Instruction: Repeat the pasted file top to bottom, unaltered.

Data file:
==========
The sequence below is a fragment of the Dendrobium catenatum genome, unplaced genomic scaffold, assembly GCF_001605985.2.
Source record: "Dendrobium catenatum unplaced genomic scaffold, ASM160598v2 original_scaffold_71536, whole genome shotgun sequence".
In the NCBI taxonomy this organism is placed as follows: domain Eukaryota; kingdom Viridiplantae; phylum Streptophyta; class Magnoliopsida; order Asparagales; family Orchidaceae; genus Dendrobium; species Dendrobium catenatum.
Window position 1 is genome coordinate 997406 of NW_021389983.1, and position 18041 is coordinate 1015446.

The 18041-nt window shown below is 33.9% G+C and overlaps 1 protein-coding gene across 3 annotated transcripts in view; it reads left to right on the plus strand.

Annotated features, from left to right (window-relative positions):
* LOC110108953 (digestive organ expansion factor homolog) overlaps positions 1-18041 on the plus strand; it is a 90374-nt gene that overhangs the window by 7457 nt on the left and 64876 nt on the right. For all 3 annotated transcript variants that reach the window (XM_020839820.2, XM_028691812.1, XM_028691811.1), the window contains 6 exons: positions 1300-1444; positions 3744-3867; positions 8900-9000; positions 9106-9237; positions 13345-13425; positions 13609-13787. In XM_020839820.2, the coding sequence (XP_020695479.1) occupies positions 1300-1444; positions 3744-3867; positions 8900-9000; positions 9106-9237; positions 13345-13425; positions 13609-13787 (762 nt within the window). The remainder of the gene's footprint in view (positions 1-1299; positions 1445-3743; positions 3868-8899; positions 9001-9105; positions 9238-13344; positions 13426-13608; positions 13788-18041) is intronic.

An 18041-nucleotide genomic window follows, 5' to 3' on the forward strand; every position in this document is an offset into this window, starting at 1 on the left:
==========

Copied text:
The sequence below is a fragment of the Dendrobium catenatum genome, unplaced genomic scaffold, assembly GCF_001605985.2.
Source record: "Dendrobium catenatum unplaced genomic scaffold, ASM160598v2 original_scaffold_71536, whole genome shotgun sequence".
In the NCBI taxonomy this organism is placed as follows: domain Eukaryota; kingdom Viridiplantae; phylum Streptophyta; class Magnoliopsida; order Asparagales; family Orchidaceae; genus Dendrobium; species Dendrobium catenatum.
Window position 1 is genome coordinate 997406 of NW_021389983.1, and position 18041 is coordinate 1015446.

The 18041-nt window shown below is 33.9% G+C and overlaps 1 protein-coding gene across 3 annotated transcripts in view; it reads left to right on the plus strand.

Annotated features, from left to right (window-relative positions):
* LOC110108953 (digestive organ expansion factor homolog) overlaps positions 1-18041 on the plus strand; it is a 90374-nt gene that overhangs the window by 7457 nt on the left and 64876 nt on the right. For all 3 annotated transcript variants that reach the window (XM_020839820.2, XM_028691812.1, XM_028691811.1), the window contains 6 exons: positions 1300-1444; positions 3744-3867; positions 8900-9000; positions 9106-9237; positions 13345-13425; positions 13609-13787. In XM_020839820.2, the coding sequence (XP_020695479.1) occupies positions 1300-1444; positions 3744-3867; positions 8900-9000; positions 9106-9237; positions 13345-13425; positions 13609-13787 (762 nt within the window). The remainder of the gene's footprint in view (positions 1-1299; positions 1445-3743; positions 3868-8899; positions 9001-9105; positions 9238-13344; positions 13426-13608; positions 13788-18041) is intronic.

An 18041-nucleotide genomic window follows, 5' to 3' on the forward strand; every position in this document is an offset into this window, starting at 1 on the left: